The New Webster-cooley Course In English (volume 2) by Alice Woodworth CooleyThe New Webster-cooley Course In English (volume 2) by Alice Woodworth Cooley

The New Webster-cooley Course In English (volume 2)

byAlice Woodworth Cooley

Paperback | January 10, 2012

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This historic book may have numerous typos, missing text or index. Purchasers can download a free scanned copy of the original book (without typos) from the publisher. 1909. Not illustrated. Excerpt: ... GRAMMAR AND COMPOSITION CHAPTER I THE SENTENCE AND ITS ELEMENTS Section 1. An Idea I. A teacher said to her class, "I have something in my hand. I wish you to guess what it is. It is white. It is small. It is round. It is useful. It is light. Who can guess what it is?" "It is a crayon," answered one of the pupils. The words she had used -- small, white, round, useful, light -- express qualities, or attributes, of crayon. All these attributes make up a picture, or idea, of a crayon. Such a mind-picture is called an idea. Exercise II. Tell what attributes unite to make the idea of arrow, baseball, book, tree, gun, mountain, forest, stream, ice, stone. Be sure to select attributes which, added together, will make a good mental picture of each object. Exercise III. On a small piece of paper write the names of ten attributes of an object. Select good ones. Be sure not to name the object. Exchange these slips. Each may then tell the name of the object described on the slip of paper he has. Section 2. A Sentence I. When any one thinks, " The rose is fragrant," he unites the idea of " rose" with the idea of "fragrance." Such a union of two ideas makes a thought. When this thought is expressed in words, these words form a sentence. "The rose is fragrant," then, is a sentence. A sentence' is the expression of a complete thought in words. Exercise n. Make sentences about the ten objects named in Section I, Exercise II. Section 3. Kinds of Sentences I. In the last exercise you doubtless made statements about the different objects. You could as well have asked questions about some of the things; as, "Is the arrow straight?" Besides making statements and asking questions, a person may give a command; as, "John, throw me the ball." When a sentence simply tells, or declares, a ...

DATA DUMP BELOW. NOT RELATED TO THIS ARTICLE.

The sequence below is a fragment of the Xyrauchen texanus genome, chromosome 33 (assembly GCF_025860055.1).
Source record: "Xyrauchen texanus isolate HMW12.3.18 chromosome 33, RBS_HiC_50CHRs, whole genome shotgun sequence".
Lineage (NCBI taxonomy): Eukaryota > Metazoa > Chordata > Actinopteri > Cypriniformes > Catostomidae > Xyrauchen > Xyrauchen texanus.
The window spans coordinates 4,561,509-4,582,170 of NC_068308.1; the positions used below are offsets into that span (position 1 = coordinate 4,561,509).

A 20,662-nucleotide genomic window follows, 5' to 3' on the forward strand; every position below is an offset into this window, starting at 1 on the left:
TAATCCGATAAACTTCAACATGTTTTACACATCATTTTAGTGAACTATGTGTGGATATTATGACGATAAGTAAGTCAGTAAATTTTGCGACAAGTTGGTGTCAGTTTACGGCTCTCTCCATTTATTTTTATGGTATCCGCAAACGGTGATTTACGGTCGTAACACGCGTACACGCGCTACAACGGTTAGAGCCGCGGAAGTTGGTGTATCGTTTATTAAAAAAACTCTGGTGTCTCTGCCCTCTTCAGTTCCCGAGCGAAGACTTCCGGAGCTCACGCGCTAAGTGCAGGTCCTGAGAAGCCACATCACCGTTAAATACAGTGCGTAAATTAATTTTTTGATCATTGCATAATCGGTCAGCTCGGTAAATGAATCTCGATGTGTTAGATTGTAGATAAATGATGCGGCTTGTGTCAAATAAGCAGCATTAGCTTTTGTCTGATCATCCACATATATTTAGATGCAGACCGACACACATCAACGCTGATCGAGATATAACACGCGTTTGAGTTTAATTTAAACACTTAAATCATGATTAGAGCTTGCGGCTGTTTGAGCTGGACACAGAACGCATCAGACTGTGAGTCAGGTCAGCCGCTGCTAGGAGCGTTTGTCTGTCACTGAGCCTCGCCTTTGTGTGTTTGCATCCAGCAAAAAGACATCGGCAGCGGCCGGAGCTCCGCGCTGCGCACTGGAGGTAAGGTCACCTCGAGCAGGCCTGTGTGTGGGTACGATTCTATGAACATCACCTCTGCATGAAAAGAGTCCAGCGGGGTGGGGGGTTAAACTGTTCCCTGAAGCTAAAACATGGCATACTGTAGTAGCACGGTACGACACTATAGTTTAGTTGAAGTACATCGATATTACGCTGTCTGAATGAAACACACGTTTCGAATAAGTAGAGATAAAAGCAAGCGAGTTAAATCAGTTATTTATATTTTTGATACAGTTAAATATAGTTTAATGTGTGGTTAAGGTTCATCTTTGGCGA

Title:The New Webster-cooley Course In English (volume 2)Format:PaperbackDimensions:90 pages, 9.69 × 7.44 × 0.19 inPublished:January 10, 2012Publisher:General Books LLCLanguage:English

The following ISBNs are associated with this title:

ISBN - 10:0217883591

ISBN - 13:9780217883597